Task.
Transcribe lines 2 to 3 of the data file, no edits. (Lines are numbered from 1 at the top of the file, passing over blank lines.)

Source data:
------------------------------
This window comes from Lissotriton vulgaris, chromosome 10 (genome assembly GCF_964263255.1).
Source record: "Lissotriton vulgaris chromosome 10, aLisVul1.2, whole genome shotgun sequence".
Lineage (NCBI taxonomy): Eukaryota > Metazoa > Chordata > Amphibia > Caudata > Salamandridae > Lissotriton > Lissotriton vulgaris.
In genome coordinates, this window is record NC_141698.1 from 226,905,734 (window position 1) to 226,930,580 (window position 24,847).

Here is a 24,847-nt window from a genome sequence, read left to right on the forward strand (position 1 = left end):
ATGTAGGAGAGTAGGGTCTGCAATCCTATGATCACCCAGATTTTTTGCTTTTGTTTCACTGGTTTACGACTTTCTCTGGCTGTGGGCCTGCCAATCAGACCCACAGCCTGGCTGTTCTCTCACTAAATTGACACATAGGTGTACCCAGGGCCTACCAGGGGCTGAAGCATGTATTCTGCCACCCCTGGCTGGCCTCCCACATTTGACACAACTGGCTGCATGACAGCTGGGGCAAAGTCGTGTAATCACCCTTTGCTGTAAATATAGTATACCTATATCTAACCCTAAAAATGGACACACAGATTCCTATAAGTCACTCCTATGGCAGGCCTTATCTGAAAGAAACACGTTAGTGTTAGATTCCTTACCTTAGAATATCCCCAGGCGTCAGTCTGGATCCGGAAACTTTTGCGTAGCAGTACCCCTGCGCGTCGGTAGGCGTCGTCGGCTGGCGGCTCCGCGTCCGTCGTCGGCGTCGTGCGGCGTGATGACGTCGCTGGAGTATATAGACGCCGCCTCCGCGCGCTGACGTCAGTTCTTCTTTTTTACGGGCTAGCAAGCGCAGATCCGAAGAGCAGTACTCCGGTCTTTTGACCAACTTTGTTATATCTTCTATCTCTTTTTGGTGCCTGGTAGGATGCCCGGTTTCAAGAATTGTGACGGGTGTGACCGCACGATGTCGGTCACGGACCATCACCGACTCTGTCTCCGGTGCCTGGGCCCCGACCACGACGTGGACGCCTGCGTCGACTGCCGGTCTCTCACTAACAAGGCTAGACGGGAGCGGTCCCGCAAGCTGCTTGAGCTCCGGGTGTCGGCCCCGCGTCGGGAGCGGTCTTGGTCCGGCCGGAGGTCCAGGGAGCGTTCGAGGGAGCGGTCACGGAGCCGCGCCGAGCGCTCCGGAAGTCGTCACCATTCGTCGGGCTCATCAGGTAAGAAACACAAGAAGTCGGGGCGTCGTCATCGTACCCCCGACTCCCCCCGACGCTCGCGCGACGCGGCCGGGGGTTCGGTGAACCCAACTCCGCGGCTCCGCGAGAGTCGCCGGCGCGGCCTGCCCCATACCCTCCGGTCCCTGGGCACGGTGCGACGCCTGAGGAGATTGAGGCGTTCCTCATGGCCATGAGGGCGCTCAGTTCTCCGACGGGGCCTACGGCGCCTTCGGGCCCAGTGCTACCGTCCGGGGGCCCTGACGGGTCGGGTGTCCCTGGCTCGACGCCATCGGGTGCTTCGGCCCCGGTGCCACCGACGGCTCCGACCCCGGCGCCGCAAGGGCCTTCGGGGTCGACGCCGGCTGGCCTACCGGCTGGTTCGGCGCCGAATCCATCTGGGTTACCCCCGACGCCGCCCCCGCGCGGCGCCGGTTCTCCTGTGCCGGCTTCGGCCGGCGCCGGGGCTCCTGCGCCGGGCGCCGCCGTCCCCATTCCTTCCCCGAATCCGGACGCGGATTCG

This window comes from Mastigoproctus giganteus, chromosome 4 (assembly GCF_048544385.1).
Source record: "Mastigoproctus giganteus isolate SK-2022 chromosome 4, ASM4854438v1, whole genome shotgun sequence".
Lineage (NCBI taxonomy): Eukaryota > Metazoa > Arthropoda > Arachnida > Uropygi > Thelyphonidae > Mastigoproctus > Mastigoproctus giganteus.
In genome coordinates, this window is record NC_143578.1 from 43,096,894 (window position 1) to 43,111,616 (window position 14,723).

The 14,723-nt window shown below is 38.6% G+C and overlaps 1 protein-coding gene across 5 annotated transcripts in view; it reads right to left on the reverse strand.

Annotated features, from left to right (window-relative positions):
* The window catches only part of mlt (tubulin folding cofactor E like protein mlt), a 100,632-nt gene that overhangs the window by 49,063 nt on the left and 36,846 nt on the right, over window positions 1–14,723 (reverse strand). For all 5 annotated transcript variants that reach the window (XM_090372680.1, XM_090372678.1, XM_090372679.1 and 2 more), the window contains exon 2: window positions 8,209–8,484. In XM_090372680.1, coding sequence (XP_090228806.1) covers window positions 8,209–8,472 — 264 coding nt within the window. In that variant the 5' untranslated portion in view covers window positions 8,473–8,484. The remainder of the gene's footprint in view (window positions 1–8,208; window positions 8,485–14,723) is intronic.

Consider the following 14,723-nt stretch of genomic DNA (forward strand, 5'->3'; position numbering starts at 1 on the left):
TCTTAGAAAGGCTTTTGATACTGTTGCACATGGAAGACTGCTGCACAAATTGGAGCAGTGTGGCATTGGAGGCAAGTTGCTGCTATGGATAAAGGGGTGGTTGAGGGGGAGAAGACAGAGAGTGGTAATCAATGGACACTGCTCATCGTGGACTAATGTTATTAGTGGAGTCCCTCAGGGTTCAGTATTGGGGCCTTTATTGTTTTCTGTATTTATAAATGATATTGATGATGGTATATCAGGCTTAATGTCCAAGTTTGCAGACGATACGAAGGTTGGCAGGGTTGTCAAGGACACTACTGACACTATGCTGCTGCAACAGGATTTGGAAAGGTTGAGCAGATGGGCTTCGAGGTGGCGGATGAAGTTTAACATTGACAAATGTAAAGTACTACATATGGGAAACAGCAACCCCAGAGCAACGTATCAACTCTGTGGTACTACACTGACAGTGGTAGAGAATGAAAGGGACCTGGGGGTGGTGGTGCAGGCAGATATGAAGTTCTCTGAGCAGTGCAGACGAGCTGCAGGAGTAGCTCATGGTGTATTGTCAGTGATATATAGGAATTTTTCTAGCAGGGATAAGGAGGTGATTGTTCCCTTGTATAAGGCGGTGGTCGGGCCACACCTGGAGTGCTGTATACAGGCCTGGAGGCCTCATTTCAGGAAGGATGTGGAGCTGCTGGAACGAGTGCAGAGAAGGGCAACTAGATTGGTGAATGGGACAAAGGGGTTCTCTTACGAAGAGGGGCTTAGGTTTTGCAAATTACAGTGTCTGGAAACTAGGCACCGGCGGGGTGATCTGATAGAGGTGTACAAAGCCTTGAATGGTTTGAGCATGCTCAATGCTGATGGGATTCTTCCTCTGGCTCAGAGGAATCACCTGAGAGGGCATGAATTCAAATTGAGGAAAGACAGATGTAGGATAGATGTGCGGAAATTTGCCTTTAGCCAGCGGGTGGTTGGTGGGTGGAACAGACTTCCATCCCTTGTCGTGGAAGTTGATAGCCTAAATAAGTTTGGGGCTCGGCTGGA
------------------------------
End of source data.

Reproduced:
Source record: "Lissotriton vulgaris chromosome 10, aLisVul1.2, whole genome shotgun sequence".
Lineage (NCBI taxonomy): Eukaryota > Metazoa > Chordata > Amphibia > Caudata > Salamandridae > Lissotriton > Lissotriton vulgaris.